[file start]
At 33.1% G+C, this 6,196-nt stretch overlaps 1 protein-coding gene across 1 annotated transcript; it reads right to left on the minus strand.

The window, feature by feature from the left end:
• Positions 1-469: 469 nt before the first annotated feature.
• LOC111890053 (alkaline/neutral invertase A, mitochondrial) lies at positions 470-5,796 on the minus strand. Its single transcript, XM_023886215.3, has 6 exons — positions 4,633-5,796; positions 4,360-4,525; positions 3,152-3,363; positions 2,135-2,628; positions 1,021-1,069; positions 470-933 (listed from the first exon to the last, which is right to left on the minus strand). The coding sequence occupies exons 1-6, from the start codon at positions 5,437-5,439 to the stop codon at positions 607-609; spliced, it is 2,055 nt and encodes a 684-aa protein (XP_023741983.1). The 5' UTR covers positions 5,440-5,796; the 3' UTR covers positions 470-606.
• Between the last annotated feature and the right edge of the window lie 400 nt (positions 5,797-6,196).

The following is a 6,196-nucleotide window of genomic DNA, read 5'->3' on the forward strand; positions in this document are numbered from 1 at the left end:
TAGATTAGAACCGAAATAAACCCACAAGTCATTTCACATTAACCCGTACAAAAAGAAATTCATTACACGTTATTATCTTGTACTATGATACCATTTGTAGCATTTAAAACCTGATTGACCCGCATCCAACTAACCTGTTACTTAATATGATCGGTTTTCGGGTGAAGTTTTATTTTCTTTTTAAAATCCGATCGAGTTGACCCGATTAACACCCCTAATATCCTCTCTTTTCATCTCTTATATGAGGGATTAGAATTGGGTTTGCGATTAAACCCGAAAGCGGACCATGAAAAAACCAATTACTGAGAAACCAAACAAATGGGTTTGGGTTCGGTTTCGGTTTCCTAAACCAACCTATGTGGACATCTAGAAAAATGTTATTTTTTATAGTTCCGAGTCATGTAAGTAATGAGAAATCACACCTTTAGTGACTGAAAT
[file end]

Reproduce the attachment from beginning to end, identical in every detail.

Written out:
At 33.1% G+C, this 6,196-nt stretch overlaps 1 protein-coding gene across 1 annotated transcript; it reads right to left on the minus strand.

The window, feature by feature from the left end:
• Positions 1-469: 469 nt before the first annotated feature.
• LOC111890053 (alkaline/neutral invertase A, mitochondrial) lies at positions 470-5,796 on the minus strand. Its single transcript, XM_023886215.3, has 6 exons — positions 4,633-5,796; positions 4,360-4,525; positions 3,152-3,363; positions 2,135-2,628; positions 1,021-1,069; positions 470-933 (listed from the first exon to the last, which is right to left on the minus strand). The coding sequence occupies exons 1-6, from the start codon at positions 5,437-5,439 to the stop codon at positions 607-609; spliced, it is 2,055 nt and encodes a 684-aa protein (XP_023741983.1). The 5' UTR covers positions 5,440-5,796; the 3' UTR covers positions 470-606.
• Between the last annotated feature and the right edge of the window lie 400 nt (positions 5,797-6,196).

The following is a 6,196-nucleotide window of genomic DNA, read 5'->3' on the forward strand; positions in this document are numbered from 1 at the left end:
TAGATTAGAACCGAAATAAACCCACAAGTCATTTCACATTAACCCGTACAAAAAGAAATTCATTACACGTTATTATCTTGTACTATGATACCATTTGTAGCATTTAAAACCTGATTGACCCGCATCCAACTAACCTGTTACTTAATATGATCGGTTTTCGGGTGAAGTTTTATTTTCTTTTTAAAATCCGATCGAGTTGACCCGATTAACACCCCTAATATCCTCTCTTTTCATCTCTTATATGAGGGATTAGAATTGGGTTTGCGATTAAACCCGAAAGCGGACCATGAAAAAACCAATTACTGAGAAACCAAACAAATGGGTTTGGGTTCGGTTTCGGTTTCCTAAACCAACCTATGTGGACATCTAGAAAAATGTTATTTTTTATAGTTCCGAGTCATGTAAGTAATGAGAAATCACACCTTTAGTGACTGAAAT